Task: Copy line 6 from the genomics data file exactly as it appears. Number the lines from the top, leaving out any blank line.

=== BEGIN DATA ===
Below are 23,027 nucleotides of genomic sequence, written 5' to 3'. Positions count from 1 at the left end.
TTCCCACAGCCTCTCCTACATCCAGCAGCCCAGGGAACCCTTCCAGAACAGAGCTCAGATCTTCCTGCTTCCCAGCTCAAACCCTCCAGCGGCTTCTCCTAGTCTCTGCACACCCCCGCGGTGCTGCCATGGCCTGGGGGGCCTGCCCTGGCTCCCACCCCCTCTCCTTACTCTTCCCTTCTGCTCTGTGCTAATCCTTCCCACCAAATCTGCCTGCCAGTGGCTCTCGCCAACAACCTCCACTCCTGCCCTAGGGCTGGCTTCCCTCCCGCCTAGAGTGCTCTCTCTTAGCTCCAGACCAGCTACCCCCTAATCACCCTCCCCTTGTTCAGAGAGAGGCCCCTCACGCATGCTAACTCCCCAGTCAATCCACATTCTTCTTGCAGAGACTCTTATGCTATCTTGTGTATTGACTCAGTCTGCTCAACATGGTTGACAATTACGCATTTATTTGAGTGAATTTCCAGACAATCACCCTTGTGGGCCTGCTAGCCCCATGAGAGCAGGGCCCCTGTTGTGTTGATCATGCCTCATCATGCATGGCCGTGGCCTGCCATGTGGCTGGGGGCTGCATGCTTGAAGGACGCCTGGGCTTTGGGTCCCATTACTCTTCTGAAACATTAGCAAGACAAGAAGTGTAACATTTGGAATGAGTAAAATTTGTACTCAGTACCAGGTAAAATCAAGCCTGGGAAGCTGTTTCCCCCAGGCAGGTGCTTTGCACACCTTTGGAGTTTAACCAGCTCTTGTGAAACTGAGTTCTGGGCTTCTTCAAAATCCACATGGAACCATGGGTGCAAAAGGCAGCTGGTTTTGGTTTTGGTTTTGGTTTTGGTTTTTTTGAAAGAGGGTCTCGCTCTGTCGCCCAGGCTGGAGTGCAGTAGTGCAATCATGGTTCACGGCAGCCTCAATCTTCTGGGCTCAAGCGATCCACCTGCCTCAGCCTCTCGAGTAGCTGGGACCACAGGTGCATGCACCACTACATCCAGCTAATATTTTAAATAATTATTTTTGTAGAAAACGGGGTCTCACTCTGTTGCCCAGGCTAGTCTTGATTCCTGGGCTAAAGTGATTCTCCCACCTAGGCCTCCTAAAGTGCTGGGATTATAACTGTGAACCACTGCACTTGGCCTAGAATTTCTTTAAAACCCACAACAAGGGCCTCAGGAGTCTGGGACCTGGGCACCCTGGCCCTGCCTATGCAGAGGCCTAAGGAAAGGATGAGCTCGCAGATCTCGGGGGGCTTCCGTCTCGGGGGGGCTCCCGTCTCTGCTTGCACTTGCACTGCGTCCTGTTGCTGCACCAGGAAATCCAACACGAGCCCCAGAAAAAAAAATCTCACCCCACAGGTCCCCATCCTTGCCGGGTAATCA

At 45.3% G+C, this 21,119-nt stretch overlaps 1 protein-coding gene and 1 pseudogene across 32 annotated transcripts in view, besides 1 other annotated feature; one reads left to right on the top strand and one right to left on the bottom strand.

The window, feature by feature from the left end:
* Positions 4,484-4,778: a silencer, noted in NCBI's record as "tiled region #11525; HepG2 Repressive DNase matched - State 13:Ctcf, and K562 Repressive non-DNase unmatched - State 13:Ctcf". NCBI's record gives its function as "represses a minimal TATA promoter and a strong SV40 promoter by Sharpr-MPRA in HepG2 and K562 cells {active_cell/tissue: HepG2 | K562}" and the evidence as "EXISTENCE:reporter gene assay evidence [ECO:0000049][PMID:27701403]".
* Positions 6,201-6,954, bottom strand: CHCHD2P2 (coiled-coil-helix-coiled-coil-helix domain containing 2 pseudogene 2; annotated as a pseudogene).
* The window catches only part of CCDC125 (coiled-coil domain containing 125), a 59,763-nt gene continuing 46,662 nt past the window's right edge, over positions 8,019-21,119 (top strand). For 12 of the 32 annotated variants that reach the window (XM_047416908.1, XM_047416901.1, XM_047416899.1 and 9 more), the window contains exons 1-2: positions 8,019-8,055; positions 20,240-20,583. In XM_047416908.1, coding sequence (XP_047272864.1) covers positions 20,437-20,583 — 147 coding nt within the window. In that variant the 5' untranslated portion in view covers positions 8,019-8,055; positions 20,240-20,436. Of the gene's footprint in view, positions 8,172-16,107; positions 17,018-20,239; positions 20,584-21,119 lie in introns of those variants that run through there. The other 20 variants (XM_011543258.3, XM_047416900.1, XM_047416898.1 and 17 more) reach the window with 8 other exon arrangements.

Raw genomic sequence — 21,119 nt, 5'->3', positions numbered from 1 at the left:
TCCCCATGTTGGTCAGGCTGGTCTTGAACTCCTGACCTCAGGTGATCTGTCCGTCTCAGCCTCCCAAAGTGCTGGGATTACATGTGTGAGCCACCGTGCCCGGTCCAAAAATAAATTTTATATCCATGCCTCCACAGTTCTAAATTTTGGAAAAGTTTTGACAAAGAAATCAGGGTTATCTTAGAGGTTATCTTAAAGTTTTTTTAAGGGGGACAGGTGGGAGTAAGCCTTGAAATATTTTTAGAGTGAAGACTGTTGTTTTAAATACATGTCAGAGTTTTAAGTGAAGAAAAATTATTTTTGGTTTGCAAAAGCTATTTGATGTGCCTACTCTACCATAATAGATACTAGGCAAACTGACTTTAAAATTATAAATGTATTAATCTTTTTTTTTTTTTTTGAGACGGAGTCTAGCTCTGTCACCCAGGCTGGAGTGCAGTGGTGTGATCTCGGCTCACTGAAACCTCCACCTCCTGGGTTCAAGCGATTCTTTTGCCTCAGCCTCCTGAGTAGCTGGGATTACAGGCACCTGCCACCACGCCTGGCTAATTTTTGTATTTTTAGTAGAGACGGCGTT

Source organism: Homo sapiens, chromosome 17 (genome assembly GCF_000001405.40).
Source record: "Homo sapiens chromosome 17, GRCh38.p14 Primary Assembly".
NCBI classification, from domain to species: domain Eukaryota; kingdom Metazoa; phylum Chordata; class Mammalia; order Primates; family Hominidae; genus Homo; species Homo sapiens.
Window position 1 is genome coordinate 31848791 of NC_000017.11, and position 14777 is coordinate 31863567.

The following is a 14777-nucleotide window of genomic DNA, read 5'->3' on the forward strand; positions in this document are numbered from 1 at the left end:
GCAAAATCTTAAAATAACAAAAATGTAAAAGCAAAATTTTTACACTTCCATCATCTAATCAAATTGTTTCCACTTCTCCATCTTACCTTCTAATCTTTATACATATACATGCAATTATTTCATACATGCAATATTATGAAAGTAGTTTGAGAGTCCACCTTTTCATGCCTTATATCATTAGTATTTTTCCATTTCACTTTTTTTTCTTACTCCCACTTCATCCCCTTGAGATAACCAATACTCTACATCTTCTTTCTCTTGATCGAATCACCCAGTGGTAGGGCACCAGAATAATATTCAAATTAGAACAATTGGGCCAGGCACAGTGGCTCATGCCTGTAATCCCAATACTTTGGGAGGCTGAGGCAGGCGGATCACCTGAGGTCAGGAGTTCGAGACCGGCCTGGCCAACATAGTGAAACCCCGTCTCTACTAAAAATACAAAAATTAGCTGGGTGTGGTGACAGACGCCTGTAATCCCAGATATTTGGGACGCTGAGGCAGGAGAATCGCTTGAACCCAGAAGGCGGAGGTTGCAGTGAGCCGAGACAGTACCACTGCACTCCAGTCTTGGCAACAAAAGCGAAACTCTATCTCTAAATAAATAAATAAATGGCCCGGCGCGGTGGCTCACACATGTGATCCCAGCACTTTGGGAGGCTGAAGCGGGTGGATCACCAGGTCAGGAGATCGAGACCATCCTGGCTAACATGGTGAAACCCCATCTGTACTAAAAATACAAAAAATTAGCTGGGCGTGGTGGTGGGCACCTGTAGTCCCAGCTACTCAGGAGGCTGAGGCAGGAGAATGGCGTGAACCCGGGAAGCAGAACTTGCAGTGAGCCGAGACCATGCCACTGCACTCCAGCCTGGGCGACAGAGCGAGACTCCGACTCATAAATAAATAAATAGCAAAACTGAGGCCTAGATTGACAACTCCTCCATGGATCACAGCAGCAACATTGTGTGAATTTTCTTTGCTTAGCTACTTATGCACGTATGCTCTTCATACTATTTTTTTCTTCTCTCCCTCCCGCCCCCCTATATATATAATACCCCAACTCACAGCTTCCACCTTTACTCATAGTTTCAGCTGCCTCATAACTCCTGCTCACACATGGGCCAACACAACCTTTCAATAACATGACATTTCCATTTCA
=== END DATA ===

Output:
* Positions 6,201-6,954, bottom strand: CHCHD2P2 (coiled-coil-helix-coiled-coil-helix domain containing 2 pseudogene 2; annotated as a pseudogene).